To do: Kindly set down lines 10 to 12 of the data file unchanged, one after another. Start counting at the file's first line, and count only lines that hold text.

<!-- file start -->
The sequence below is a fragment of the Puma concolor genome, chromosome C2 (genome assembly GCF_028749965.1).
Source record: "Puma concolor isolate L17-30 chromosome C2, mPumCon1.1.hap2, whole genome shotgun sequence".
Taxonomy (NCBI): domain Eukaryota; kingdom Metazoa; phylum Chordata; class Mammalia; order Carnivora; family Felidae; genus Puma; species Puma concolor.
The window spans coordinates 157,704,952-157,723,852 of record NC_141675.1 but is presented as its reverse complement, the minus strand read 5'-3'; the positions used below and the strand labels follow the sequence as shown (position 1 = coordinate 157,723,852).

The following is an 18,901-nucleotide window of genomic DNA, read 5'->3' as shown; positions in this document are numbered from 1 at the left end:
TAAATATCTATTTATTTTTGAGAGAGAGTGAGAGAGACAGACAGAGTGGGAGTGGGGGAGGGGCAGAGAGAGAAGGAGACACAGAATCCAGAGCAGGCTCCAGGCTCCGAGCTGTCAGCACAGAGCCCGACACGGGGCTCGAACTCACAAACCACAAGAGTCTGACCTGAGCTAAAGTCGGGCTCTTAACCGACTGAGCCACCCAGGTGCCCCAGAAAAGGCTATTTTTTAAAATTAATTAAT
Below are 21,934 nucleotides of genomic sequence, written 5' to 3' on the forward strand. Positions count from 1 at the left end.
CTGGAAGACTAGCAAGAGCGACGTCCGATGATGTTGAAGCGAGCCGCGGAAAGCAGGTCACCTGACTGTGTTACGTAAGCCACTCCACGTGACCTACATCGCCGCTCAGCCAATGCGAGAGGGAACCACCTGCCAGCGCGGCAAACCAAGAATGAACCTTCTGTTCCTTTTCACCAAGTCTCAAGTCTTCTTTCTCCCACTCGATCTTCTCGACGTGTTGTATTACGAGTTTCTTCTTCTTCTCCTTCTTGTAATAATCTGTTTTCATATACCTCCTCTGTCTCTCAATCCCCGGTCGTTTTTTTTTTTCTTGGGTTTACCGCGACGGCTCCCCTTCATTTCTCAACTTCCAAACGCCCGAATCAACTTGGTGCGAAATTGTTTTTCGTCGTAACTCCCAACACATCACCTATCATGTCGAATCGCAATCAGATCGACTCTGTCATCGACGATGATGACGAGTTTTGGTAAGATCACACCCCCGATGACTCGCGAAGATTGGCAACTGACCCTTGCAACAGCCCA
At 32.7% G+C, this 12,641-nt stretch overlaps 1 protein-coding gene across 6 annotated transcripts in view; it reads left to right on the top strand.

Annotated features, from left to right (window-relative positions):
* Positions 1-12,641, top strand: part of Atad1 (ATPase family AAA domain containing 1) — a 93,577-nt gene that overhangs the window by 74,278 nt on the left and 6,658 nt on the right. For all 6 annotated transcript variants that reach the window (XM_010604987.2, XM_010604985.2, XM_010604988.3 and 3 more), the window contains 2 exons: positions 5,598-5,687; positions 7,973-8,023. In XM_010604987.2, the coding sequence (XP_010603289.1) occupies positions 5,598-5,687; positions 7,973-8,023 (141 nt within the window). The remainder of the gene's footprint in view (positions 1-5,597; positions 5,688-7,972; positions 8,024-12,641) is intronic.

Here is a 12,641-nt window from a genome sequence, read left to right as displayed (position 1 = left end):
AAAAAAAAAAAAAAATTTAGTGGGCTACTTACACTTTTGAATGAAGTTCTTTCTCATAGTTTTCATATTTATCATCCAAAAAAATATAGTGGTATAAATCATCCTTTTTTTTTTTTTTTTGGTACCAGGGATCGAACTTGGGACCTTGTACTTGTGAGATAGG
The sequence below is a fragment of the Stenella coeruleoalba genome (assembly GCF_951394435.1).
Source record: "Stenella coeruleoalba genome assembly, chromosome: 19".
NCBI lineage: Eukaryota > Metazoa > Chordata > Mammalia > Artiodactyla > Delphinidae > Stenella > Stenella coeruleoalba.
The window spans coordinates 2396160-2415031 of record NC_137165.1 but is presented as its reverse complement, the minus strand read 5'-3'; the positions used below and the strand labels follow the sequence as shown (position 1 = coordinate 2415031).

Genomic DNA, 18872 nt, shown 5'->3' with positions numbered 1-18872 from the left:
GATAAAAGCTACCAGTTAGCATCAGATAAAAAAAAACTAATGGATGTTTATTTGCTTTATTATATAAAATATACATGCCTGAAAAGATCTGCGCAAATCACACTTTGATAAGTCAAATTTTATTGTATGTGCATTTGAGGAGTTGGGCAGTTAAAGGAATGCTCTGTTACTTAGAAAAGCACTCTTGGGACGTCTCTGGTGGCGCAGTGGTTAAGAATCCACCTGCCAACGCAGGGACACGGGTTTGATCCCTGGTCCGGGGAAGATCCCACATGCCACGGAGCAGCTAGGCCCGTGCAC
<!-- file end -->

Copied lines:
Annotated features, from left to right (window-relative positions):
* Positions 1-12,641, top strand: part of Atad1 (ATPase family AAA domain containing 1) — a 93,577-nt gene that overhangs the window by 74,278 nt on the left and 6,658 nt on the right. For all 6 annotated transcript variants that reach the window (XM_010604987.2, XM_010604985.2, XM_010604988.3 and 3 more), the window contains 2 exons: positions 5,598-5,687; positions 7,973-8,023. In XM_010604987.2, the coding sequence (XP_010603289.1) occupies positions 5,598-5,687; positions 7,973-8,023 (141 nt within the window). The remainder of the gene's footprint in view (positions 1-5,597; positions 5,688-7,972; positions 8,024-12,641) is intronic.

Here is a 12,641-nt window from a genome sequence, read left to right as displayed (position 1 = left end):